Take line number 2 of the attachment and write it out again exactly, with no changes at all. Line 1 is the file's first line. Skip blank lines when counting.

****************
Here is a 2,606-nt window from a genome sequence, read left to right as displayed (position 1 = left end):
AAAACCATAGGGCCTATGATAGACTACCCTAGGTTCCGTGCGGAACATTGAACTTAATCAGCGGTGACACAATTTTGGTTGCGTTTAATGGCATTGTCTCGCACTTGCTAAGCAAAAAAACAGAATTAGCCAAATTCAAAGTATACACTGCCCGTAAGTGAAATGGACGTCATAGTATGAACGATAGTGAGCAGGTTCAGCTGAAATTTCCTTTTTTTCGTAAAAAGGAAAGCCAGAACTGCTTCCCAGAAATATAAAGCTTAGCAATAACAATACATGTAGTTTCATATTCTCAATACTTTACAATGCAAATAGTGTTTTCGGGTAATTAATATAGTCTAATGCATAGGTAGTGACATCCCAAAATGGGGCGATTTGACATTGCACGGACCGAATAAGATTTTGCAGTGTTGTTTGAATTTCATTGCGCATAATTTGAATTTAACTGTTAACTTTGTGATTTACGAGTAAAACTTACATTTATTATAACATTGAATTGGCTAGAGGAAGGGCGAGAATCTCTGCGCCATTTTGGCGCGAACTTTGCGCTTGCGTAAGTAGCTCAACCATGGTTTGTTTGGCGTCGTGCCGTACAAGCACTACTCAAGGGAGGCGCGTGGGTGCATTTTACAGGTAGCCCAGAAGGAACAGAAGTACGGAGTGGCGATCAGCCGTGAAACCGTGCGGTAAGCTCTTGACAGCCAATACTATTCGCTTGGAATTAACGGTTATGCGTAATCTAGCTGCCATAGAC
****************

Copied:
AAAACCATAGGGCCTATGATAGACTACCCTAGGTTCCGTGCGGAACATTGAACTTAATCAGCGGTGACACAATTTTGGTTGCGTTTAATGGCATTGTCTCGCACTTGCTAAGCAAAAAAACAGAATTAGCCAAATTCAAAGTATACACTGCCCGTAAGTGAAATGGACGTCATAGTATGAACGATAGTGAGCAGGTTCAGCTGAAATTTCCTTTTTTTCGTAAAAAGGAAAGCCAGAACTGCTTCCCAGAAATATAAAGCTTAGCAATAACAATACATGTAGTTTCATATTCTCAATACTTTACAATGCAAATAGTGTTTTCGGGTAATTAATATAGTCTAATGCATAGGTAGTGACATCCCAAAATGGGGCGATTTGACATTGCACGGACCGAATAAGATTTTGCAGTGTTGTTTGAATTTCATTGCGCATAATTTGAATTTAACTGTTAACTTTGTGATTTACGAGTAAAACTTACATTTATTATAACATTGAATTGGCTAGAGGAAGGGCGAGAATCTCTGCGCCATTTTGGCGCGAACTTTGCGCTTGCGTAAGTAGCTCAACCATGGTTTGTTTGGCGTCGTGCCGTACAAGCACTACTCAAGGGAGGCGCGTGGGTGCATTTTACAGGTAGCCCAGAAGGAACAGAAGTACGGAGTGGCGATCAGCCGTGAAACCGTGCGGTAAGCTCTTGACAGCCAATACTATTCGCTTGGAATTAACGGTTATGCGTAATCTAGCTGCCATAGAC